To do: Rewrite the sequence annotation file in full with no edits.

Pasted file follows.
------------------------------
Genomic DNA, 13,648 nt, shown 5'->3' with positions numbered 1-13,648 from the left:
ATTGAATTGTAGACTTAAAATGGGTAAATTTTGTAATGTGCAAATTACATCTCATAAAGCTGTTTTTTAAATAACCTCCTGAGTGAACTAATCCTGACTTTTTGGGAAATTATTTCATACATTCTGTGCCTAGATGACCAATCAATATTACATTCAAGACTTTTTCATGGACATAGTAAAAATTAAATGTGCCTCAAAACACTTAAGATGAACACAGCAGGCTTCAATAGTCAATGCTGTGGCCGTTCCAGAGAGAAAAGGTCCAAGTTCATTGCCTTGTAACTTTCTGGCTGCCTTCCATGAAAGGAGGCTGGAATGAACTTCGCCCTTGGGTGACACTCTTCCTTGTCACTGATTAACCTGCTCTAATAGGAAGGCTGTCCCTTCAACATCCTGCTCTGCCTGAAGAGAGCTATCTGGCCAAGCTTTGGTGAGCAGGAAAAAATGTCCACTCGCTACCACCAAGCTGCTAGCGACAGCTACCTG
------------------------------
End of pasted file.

Genomic DNA, 13,648 nt, shown 5'->3' with positions numbered 1-13,648 from the left:
ATTGAATTGTAGACTTAAAATGGGTAAATTTTGTAATGTGCAAATTACATCTCATAAAGCTGTTTTTTAAATAACCTCCTGAGTGAACTAATCCTGACTTTTTGGGAAATTATTTCATACATTCTGTGCCTAGATGACCAATCAATATTACATTCAAGACTTTTTCATGGACATAGTAAAAATTAAATGTGCCTCAAAACACTTAAGATGAACACAGCAGGCTTCAATAGTCAATGCTGTGGCCGTTCCAGAGAGAAAAGGTCCAAGTTCATTGCCTTGTAACTTTCTGGCTGCCTTCCATGAAAGGAGGCTGGAATGAACTTCGCCCTTGGGTGACACTCTTCCTTGTCACTGATTAACCTGCTCTAATAGGAAGGCTGTCCCTTCAACATCCTGCTCTGCCTGAAGAGAGCTATCTGGCCAAGCTTTGGTGAGCAGGAAAAAATGTCCACTCGCTACCACCAAGCTGCTAGCGACAGCTACCTG